Testimony before the House Government Reform Subcommittee on Criminal Justice, Drug Policy and Human Resources by Nathan Salley

Date: 07/17/2001

July 17, 2001

My name is Nathan Salley. I am 16 years old and I will be a junior next year at Faith Christian Academy. I live with my parents, Mark and Leslie Salley, in Arvada, Colorado. My father and mother are with me today.

I am honored to represent some of the children that proponents of embryonic stem cell research insist they are trying to save. Yet embryonic stem cell research did not save me-cord blood research did. I am living proof that there are promising and useful alternatives to embryonic stem cell research and that embryos do not need to be killed to achieve medical breakthroughs.

My story begins at the age of eleven when I was ill for several months. My mother took me to doctors, who told me that I was the victim of tonsillitis, fatigue and infections. They were dead wrong. When – at my mother’s urging – I was finally checked for mononucleosis, they found something much worse. The doctor who called with the results of my blood test told us to get to the hospital immediately.

On March 4, 1997, I was diagnosed with Acute Myloid Leukemia. The disease was at an advanced stage by the time of diagnosis.

At age eleven, I knew nothing about leukemia. It was a terrible time, but I always tried to look on the bright side. Soccer teammates put my number “2” on their jerseys for the remainder of the season. Friends were very supportive, but the cancer treatment was awful. Cranial radiation exhausted me and chemotherapy caused me terrible nausea.

For eighteen months, I had chemotherapy for 86 to 94 hours each month and endured repeated spinal taps and bone marrow aspirations to check my progress. I lost my hair and appetite, but I tried hard to do as many things as I could – for life to be as normal as possible. Between chemotherapy treatments, I played soccer and kept up with school.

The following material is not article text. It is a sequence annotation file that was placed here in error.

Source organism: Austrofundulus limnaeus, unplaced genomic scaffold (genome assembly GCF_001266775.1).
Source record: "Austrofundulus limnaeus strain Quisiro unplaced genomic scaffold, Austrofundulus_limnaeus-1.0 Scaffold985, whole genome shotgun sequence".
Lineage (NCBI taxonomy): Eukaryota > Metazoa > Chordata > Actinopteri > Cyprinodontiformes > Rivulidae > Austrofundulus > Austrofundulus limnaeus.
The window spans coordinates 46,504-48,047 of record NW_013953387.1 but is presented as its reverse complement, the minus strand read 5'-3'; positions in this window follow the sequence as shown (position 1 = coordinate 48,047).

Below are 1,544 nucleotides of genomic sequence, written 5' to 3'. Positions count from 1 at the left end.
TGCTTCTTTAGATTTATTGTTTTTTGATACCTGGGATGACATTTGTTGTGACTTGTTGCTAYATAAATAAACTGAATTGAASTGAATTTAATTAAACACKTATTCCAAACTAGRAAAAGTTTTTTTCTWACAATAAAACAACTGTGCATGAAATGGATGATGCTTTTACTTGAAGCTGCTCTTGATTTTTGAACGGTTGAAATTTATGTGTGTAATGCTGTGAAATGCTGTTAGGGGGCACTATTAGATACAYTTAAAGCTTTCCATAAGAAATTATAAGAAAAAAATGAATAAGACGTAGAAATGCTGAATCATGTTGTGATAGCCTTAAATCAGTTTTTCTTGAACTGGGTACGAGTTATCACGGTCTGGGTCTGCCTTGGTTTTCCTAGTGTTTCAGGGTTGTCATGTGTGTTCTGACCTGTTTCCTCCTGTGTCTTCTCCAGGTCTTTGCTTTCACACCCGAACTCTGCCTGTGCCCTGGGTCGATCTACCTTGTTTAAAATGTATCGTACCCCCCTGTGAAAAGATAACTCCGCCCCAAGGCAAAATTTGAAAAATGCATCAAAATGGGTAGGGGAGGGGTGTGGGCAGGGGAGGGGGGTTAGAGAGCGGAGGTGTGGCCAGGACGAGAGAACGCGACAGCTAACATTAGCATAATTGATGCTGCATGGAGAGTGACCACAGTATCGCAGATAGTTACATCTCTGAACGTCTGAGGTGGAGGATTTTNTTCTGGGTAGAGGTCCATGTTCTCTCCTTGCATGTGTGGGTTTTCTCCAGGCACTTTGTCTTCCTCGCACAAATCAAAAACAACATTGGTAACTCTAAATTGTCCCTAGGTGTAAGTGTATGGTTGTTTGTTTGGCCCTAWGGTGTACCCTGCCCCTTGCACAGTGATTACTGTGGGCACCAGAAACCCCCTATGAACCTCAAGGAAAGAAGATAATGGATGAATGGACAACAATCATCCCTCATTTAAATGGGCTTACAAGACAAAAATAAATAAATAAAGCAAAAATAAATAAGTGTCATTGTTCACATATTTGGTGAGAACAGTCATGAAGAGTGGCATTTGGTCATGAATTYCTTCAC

Since being diagnosed more than four years ago, I have spent nearly six months as an in-patient at the hospital and made nearly weekly visits to this day as an out-patient. I had to be homeschooled at the end of sixth grade, for all of seventh grade, for part of eighth grade and for part of my freshman year. I missed out on so many things with my friends that I could not begin to recount them. And, just when I thought the treatments were over and I was cured, I had a relapse.

Doctors informed me at age fourteen that I needed a bone marrow transplant. They gave me three options: receive the bone marrow from a donor relative, an unrelated donor, or cord blood. We found that nobody in my family was a match. We were ready to go ahead with a transplant from an adult donor who had what they call a 5 of 6 match with my proteins. However, at the last minute, a 6 of 6 matching cord blood unit from Spain became available.

Cord blood transplants were becoming more widely used by 1999, but were still experimental. Physicians assured us a cord blood transplant was my best chance for life and would reduce the likelihood of rejecting the transplant. After prayerful consideration, my parents and I followed their advice. Dad signed consent forms for me to participate in the procedure, requiring us to acknowledge that “umbilical cord blood transplantation has been performed mainly in small children and one of the purposes of this study is to determine whether it can be performed safely in larger people.”

At fourteen, I was among the oldest children to receive a transplant from a small umbilical cord. More cells were going to be needed than were available in the cord blood unit. So the doctors told us about a second experimental procedure they felt should be used to expand the number of donated cord cells. We agreed to this procedure and signed more medical consent forms.